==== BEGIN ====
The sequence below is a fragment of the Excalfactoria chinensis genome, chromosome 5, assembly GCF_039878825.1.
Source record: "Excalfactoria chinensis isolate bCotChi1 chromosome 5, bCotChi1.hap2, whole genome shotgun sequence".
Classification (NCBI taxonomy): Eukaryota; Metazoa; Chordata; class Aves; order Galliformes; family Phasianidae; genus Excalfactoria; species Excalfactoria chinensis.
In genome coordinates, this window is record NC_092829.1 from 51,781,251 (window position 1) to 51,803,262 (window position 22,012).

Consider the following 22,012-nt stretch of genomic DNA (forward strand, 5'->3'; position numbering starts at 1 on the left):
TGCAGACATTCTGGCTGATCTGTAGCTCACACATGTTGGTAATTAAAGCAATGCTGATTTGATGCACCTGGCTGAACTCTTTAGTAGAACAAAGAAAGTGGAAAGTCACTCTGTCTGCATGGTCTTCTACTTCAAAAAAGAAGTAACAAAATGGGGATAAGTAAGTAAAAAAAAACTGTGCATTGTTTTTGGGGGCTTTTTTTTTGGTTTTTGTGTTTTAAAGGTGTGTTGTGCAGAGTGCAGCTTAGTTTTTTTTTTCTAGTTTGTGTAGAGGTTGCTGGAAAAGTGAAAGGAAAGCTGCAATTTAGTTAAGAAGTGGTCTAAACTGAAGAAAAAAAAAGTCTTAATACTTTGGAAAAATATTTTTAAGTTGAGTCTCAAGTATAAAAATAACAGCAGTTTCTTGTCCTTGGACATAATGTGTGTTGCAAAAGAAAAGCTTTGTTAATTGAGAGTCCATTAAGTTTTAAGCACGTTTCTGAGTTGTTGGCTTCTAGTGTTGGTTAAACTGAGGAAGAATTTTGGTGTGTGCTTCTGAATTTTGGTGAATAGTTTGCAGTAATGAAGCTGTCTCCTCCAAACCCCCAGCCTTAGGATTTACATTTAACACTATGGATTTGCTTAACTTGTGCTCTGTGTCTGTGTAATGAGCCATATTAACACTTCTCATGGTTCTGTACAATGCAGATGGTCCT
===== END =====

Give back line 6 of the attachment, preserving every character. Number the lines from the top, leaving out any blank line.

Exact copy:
TGCAGACATTCTGGCTGATCTGTAGCTCACACATGTTGGTAATTAAAGCAATGCTGATTTGATGCACCTGGCTGAACTCTTTAGTAGAACAAAGAAAGTGGAAAGTCACTCTGTCTGCATGGTCTTCTACTTCAAAAAAGAAGTAACAAAATGGGGATAAGTAAGTAAAAAAAAACTGTGCATTGTTTTTGGGGGCTTTTTTTTTGGTTTTTGTGTTTTAAAGGTGTGTTGTGCAGAGTGCAGCTTAGTTTTTTTTTTCTAGTTTGTGTAGAGGTTGCTGGAAAAGTGAAAGGAAAGCTGCAATTTAGTTAAGAAGTGGTCTAAACTGAAGAAAAAAAAAGTCTTAATACTTTGGAAAAATATTTTTAAGTTGAGTCTCAAGTATAAAAATAACAGCAGTTTCTTGTCCTTGGACATAATGTGTGTTGCAAAAGAAAAGCTTTGTTAATTGAGAGTCCATTAAGTTTTAAGCACGTTTCTGAGTTGTTGGCTTCTAGTGTTGGTTAAACTGAGGAAGAATTTTGGTGTGTGCTTCTGAATTTTGGTGAATAGTTTGCAGTAATGAAGCTGTCTCCTCCAAACCCCCAGCCTTAGGATTTACATTTAACACTATGGATTTGCTTAACTTGTGCTCTGTGTCTGTGTAATGAGCCATATTAACACTTCTCATGGTTCTGTACAATGCAGATGGTCCT